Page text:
The story's very ambiguity steadily feeds its mysteriousness and power, and Danielewski's mastery of postmodernist and cinema-derived rhetoric up the ante continuously, and stunningly.  One of the most impressive excursions into the supernatural in many a year.

Pub Date: March 6, 2000

ISBN: 0-375-70376-4

Page Count: 704

Publisher: Pantheon

Review Posted Online: May 19, 2010

Kirkus Reviews Issue: Feb. 1, 2000

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THE SECRET HISTORY

The Brat Pack meets The Bacchae in this precious, way-too-long, and utterly unsuspenseful town-and-gown murder tale. A bunch of ever-so-mandarin college kids in a small Vermont school are the eager epigones of an aloof classics professor, and in their exclusivity and snobbishness and eagerness to please their teacher, they are moved to try to enact Dionysian frenzies in the woods. During the only one that actually comes off, a local farmer happens upon them—and they kill him. But the death isn't ruled a murder—and might never have been if one of the gang—a cadging sybarite named Bunny Corcoran—hadn't shown signs of cracking under the secret's weight. And so he too is dispatched. The narrator, a blank-slate Californian named Richard Pepen chronicles the coverup. But if you're thinking remorse-drama, conscience masque, or even semi-trashy who'll-break-first? page-turner, forget it: This is a straight gee-whiz, first-to-have-ever-noticed college novel—"Hampden College, as a body, was always strangely prone to hysteria. Whether from isolation, malice, or simple boredom, people there were far more credulous and excitable than educated people are generally thought to be, and this hermetic, overheated atmosphere made it a thriving black petri dish of melodrama and distortion." First-novelist Tartt goes muzzy when she has to describe human confrontations (the murder, or sex, or even the ping-ponging of fear), and is much more comfortable in transcribing aimless dorm-room paranoia or the TV shows that the malefactors anesthetize themselves with as fate ticks down. By telegraphing the murders, Tartt wants us to be continually horrified at these kids—while inviting us to semi-enjoy their manneristic fetishes and refined tastes. This ersatz-Fitzgerald mix of moralizing and mirror-looking (Jay McInerney shook and poured the shaker first) is very 80's—and in Tartt's strenuous version already seems dated, formulaic. Les Nerds du Mal—and about as deep (if not nearly as involving) as a TV movie.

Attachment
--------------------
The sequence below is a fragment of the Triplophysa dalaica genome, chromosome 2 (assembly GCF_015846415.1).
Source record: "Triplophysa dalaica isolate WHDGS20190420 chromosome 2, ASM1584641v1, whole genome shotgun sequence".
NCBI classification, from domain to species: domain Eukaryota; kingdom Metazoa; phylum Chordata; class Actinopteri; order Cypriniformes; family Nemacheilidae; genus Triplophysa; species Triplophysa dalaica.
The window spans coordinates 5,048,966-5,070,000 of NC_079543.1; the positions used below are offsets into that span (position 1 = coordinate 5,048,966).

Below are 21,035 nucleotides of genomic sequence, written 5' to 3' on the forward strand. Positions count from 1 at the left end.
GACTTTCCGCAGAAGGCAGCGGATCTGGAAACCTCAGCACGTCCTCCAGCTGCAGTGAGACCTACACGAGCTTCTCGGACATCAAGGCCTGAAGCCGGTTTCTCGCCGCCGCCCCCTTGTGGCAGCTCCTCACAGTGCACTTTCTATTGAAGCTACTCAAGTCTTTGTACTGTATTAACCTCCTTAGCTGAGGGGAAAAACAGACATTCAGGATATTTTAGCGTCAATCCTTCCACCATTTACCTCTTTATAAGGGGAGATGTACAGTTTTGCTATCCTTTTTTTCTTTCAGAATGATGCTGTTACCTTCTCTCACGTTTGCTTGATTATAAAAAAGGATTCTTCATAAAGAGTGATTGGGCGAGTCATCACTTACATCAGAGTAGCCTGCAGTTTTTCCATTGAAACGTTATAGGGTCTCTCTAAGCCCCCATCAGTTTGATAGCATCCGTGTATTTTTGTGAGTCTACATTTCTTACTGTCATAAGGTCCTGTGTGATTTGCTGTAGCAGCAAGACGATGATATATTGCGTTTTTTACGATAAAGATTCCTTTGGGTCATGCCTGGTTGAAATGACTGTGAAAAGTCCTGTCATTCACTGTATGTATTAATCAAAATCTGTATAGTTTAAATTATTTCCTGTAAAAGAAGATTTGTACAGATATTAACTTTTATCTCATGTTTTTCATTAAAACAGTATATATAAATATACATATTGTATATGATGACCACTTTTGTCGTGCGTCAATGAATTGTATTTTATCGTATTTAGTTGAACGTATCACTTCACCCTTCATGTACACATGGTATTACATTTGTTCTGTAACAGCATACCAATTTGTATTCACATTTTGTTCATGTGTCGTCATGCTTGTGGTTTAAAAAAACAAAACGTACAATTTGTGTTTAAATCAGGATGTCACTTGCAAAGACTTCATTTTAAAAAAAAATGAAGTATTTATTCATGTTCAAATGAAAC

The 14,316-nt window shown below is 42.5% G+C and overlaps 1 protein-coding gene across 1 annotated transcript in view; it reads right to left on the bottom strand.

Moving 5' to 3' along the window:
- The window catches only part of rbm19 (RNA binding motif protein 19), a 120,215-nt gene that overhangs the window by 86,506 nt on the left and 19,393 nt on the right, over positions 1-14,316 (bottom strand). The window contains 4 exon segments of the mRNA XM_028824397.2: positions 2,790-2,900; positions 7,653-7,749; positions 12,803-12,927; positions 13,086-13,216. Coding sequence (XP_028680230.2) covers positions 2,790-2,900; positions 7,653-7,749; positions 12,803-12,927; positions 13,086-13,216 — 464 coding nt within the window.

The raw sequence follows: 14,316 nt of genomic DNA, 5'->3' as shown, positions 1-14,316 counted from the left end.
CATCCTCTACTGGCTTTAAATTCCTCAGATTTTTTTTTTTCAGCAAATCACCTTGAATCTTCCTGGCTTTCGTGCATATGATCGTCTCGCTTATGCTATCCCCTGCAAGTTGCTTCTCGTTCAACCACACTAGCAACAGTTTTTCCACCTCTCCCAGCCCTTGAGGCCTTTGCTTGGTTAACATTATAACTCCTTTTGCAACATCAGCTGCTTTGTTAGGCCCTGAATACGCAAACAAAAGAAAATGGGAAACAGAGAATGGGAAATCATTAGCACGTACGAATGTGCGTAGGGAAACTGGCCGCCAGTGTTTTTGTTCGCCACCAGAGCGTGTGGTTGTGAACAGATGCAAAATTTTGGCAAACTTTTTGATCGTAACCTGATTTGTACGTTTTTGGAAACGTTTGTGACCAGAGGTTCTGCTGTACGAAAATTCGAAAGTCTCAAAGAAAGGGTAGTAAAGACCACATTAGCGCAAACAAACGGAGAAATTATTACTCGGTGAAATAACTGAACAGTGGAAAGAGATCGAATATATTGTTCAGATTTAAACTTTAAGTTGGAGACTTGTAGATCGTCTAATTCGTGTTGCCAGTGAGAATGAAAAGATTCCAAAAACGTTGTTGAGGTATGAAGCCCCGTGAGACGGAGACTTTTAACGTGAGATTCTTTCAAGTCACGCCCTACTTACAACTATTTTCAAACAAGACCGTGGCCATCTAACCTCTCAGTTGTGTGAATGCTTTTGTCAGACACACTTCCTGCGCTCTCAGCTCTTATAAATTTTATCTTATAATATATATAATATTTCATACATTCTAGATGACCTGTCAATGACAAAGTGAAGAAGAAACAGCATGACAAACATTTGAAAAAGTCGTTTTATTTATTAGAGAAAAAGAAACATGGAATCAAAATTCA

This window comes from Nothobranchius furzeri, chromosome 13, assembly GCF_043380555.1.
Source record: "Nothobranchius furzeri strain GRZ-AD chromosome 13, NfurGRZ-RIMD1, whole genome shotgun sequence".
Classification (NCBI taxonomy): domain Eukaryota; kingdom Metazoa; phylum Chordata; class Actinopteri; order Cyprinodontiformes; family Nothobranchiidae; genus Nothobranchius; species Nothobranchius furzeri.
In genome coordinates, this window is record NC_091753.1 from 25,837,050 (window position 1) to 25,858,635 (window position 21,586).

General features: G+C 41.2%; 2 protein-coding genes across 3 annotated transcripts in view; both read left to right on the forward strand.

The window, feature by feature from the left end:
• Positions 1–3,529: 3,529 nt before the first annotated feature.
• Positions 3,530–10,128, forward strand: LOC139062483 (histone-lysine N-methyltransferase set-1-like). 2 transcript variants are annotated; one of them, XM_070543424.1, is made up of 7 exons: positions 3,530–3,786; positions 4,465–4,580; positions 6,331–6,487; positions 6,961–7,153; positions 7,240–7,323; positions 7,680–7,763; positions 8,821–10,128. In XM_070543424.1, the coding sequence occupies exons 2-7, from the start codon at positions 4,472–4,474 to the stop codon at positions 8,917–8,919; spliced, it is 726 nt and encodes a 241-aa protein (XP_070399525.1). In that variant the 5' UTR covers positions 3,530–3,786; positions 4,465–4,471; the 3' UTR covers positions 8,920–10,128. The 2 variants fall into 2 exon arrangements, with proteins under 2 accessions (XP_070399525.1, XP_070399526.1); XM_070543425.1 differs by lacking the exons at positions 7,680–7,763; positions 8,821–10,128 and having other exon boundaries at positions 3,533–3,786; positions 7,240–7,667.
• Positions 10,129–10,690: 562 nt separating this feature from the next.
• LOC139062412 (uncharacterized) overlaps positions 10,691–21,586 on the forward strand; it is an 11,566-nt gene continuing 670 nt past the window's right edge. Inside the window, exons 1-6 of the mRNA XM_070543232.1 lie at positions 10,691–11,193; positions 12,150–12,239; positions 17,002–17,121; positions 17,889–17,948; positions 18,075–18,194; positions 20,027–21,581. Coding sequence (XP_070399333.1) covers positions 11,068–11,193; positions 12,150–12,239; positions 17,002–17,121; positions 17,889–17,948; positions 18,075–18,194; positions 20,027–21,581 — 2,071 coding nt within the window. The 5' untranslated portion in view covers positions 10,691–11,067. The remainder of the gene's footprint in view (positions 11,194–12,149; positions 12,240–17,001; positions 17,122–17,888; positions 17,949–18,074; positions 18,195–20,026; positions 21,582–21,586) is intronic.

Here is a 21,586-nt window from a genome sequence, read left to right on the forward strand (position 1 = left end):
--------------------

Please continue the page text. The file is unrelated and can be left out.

Pub Date: Sept. 16, 1992

ISBN: 1400031702

Page Count: 592

Publisher: Knopf

Review Posted Online: May 19, 2010

Kirkus Reviews Issue: July 1, 1992